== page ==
What Does This Company Do Again?

“We have more than 250 operating companies in 60 countries employing approximately 115,000 people.”  Statements like these illustrate how large companies, almost by definition, are highly confusing entities.  They encompass all sorts of legal entities for tax and other purposes that have little to do with running the business.  Even the actual lines of business can be highly complex because of the sheer number of products and departments.  They acquire and divest businesses all the time, mash them up in a variety of confusing business units, and sometimes obfuscate their reporting to avoid giving away too much information to competitors.  Private companies are often even worse, of course, because they are not required to report as much information.

Brekiri is working on solving this problem by providing a clear, simple set of metadata to help you get your bearings on a company you’re researching, whether it’s a potential customer, competitor, or partner.  We show you the business unit structure, categorize those units into more specific industry segments than other sources, and give you a jumping off point for searching for financials, people, or other topics. Continue reading What Does This Company Do Again?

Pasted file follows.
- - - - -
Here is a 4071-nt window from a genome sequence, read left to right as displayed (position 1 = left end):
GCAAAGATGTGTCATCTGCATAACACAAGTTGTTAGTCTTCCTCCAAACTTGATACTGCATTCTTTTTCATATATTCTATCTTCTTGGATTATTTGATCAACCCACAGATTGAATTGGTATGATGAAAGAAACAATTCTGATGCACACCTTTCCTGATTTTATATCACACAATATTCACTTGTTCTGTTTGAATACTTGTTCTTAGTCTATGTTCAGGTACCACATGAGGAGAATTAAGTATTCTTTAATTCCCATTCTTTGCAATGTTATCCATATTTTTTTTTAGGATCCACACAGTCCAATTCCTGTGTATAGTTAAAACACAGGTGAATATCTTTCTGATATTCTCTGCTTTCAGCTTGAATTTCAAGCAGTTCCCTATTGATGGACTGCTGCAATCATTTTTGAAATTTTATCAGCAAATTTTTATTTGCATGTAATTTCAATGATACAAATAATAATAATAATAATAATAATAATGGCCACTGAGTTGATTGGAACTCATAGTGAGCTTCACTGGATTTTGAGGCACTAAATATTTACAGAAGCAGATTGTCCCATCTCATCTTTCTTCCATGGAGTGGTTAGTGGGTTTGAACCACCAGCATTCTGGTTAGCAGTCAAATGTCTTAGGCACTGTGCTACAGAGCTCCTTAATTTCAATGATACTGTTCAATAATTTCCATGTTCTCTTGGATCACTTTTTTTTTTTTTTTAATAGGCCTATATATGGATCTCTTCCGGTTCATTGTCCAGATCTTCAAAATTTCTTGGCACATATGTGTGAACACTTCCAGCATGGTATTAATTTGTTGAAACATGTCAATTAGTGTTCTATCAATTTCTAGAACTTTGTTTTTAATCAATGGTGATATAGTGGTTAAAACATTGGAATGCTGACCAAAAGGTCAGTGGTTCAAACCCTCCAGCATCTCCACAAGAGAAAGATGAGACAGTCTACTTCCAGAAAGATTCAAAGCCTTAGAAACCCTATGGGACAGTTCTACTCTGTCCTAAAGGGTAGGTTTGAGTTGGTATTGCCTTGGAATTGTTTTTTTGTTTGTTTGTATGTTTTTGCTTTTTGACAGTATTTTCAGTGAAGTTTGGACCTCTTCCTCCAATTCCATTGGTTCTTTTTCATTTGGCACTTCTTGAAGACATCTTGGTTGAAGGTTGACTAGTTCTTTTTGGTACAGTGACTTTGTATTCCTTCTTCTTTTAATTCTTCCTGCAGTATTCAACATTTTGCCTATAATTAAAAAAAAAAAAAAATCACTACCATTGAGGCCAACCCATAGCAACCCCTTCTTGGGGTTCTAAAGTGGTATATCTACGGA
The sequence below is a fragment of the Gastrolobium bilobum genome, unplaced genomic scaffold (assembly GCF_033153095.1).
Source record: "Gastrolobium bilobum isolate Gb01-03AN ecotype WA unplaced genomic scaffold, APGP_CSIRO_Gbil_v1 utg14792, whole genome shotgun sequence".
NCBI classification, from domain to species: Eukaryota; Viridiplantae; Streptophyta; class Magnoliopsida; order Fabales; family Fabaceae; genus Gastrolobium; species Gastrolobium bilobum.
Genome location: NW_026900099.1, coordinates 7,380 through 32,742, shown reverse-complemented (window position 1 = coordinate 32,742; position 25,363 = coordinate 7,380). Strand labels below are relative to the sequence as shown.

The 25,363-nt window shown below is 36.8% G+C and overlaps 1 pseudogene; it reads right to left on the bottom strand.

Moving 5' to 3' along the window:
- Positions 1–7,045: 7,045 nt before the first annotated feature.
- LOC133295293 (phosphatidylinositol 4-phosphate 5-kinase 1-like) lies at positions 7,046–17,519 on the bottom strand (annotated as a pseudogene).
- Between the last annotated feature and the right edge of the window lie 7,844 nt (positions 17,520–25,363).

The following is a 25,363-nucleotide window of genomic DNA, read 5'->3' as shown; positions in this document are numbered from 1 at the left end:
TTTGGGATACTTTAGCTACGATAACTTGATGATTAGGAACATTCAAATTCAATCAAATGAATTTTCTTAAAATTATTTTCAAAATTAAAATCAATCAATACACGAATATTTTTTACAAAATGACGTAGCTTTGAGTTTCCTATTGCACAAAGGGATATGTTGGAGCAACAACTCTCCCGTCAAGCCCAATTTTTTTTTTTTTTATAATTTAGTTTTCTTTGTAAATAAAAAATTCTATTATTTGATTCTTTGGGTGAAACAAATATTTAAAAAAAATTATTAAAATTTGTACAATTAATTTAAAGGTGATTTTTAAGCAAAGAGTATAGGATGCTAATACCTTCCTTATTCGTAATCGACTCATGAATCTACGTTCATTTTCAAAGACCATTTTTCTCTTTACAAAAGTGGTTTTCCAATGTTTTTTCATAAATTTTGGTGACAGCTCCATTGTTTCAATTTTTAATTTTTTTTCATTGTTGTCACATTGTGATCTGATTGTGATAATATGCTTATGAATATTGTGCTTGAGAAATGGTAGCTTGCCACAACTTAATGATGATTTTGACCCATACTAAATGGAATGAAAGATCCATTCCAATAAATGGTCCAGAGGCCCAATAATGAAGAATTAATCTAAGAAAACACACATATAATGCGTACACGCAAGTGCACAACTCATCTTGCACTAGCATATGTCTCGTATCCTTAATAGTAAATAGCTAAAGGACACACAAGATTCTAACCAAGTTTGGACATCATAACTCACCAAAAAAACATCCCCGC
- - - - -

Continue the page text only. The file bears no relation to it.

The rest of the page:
The Many Faces of LinkedIn

Having taken a look at LinkedIn’s financials, I also want to drill down a bit and look at the product from a user perspective.

LinkedIn is clearly going to have an extremely good IPO, whether they end up valued at $3 billion or $4 billion.  So it’s odd to say they’ve done a bad job of leveraging their assets, but it’s true.  The reason is that LinkedIn is really three or four very different products bundled into one.  The company has done a good job of developing and exploiting the recruiting product, but they’ve been pretty mediocre on the other ones, whether due to constrained resources or a lack of attention. Continue reading The Many Faces of LinkedIn

I Love Equity Analysts

Research reports by investment banking are by far my favorite source of background research on companies and industries.  Thomson Research (formerly Investext) is the standard-bearer in this area, and I’ve made voracious use of it when I’ve had (highly expensive) access.  Finding a good “initiating coverage” report makes my day, for better or worse.

What makes them so good?

First, they’re much more in-depth than typical market research reports (DataMonitor, I’m looking at you).  When reading market research reports, I get the impression the analysts are filling out a template as quickly as possible.  The inevitable SWOT section tends to be extremely generic, to the point of uselessness.  Equity analysts, in contrast, do their homework.  They do channel and customer checks, even with difficult to reach constituencies like medical specialists.  They attend (and even organize) industry conferences.  They typically cover multiple leading companies in an industry segment and draw relevant comparisons between them. Continue reading I Love Equity Analysts